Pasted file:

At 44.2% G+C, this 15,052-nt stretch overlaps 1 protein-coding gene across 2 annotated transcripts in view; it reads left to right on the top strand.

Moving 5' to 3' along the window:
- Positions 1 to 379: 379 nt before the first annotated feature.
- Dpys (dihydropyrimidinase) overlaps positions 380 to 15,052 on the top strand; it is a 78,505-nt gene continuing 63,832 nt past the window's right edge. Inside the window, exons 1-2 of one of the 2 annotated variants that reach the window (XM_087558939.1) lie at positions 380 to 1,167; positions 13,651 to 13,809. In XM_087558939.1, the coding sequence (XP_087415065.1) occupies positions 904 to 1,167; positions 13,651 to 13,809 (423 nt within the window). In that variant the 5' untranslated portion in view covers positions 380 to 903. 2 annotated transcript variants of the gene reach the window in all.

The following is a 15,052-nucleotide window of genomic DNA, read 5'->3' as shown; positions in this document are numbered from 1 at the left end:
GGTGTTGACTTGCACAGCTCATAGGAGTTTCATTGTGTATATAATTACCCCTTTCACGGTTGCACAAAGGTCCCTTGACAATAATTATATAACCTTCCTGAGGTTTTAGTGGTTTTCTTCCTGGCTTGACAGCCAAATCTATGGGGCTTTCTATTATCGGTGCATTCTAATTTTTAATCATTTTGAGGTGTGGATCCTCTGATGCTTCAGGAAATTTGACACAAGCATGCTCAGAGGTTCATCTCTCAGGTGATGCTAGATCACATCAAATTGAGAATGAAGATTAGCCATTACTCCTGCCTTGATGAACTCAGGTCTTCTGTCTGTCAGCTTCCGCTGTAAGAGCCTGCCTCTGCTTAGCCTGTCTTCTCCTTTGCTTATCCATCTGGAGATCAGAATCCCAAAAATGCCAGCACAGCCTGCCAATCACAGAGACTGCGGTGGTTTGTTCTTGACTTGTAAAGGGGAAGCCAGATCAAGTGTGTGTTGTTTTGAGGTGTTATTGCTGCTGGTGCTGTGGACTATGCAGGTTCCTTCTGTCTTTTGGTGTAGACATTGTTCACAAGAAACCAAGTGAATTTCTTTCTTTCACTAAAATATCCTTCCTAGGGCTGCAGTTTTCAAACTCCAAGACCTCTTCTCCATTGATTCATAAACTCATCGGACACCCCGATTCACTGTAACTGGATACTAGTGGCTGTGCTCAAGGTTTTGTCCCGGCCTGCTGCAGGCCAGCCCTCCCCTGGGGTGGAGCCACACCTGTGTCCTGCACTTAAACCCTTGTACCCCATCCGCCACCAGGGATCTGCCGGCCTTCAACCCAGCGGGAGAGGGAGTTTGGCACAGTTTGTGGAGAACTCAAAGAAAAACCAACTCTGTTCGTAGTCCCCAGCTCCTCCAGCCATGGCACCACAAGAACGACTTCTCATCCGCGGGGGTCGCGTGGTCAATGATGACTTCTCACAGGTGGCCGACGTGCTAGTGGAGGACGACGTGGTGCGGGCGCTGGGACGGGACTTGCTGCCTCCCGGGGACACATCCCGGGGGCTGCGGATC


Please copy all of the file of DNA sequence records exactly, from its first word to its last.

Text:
At 44.2% G+C, this 15,052-nt stretch overlaps 1 protein-coding gene across 2 annotated transcripts in view; it reads left to right on the top strand.

Moving 5' to 3' along the window:
- Positions 1 to 379: 379 nt before the first annotated feature.
- Dpys (dihydropyrimidinase) overlaps positions 380 to 15,052 on the top strand; it is a 78,505-nt gene continuing 63,832 nt past the window's right edge. Inside the window, exons 1-2 of one of the 2 annotated variants that reach the window (XM_087558939.1) lie at positions 380 to 1,167; positions 13,651 to 13,809. In XM_087558939.1, the coding sequence (XP_087415065.1) occupies positions 904 to 1,167; positions 13,651 to 13,809 (423 nt within the window). In that variant the 5' untranslated portion in view covers positions 380 to 903. 2 annotated transcript variants of the gene reach the window in all.

The following is a 15,052-nucleotide window of genomic DNA, read 5'->3' as shown; positions in this document are numbered from 1 at the left end:
GGTGTTGACTTGCACAGCTCATAGGAGTTTCATTGTGTATATAATTACCCCTTTCACGGTTGCACAAAGGTCCCTTGACAATAATTATATAACCTTCCTGAGGTTTTAGTGGTTTTCTTCCTGGCTTGACAGCCAAATCTATGGGGCTTTCTATTATCGGTGCATTCTAATTTTTAATCATTTTGAGGTGTGGATCCTCTGATGCTTCAGGAAATTTGACACAAGCATGCTCAGAGGTTCATCTCTCAGGTGATGCTAGATCACATCAAATTGAGAATGAAGATTAGCCATTACTCCTGCCTTGATGAACTCAGGTCTTCTGTCTGTCAGCTTCCGCTGTAAGAGCCTGCCTCTGCTTAGCCTGTCTTCTCCTTTGCTTATCCATCTGGAGATCAGAATCCCAAAAATGCCAGCACAGCCTGCCAATCACAGAGACTGCGGTGGTTTGTTCTTGACTTGTAAAGGGGAAGCCAGATCAAGTGTGTGTTGTTTTGAGGTGTTATTGCTGCTGGTGCTGTGGACTATGCAGGTTCCTTCTGTCTTTTGGTGTAGACATTGTTCACAAGAAACCAAGTGAATTTCTTTCTTTCACTAAAATATCCTTCCTAGGGCTGCAGTTTTCAAACTCCAAGACCTCTTCTCCATTGATTCATAAACTCATCGGACACCCCGATTCACTGTAACTGGATACTAGTGGCTGTGCTCAAGGTTTTGTCCCGGCCTGCTGCAGGCCAGCCCTCCCCTGGGGTGGAGCCACACCTGTGTCCTGCACTTAAACCCTTGTACCCCATCCGCCACCAGGGATCTGCCGGCCTTCAACCCAGCGGGAGAGGGAGTTTGGCACAGTTTGTGGAGAACTCAAAGAAAAACCAACTCTGTTCGTAGTCCCCAGCTCCTCCAGCCATGGCACCACAAGAACGACTTCTCATCCGCGGGGGTCGCGTGGTCAATGATGACTTCTCACAGGTGGCCGACGTGCTAGTGGAGGACGACGTGGTGCGGGCGCTGGGACGGGACTTGCTGCCTCCCGGGGACACATCCCGGGGGCTGCGGATC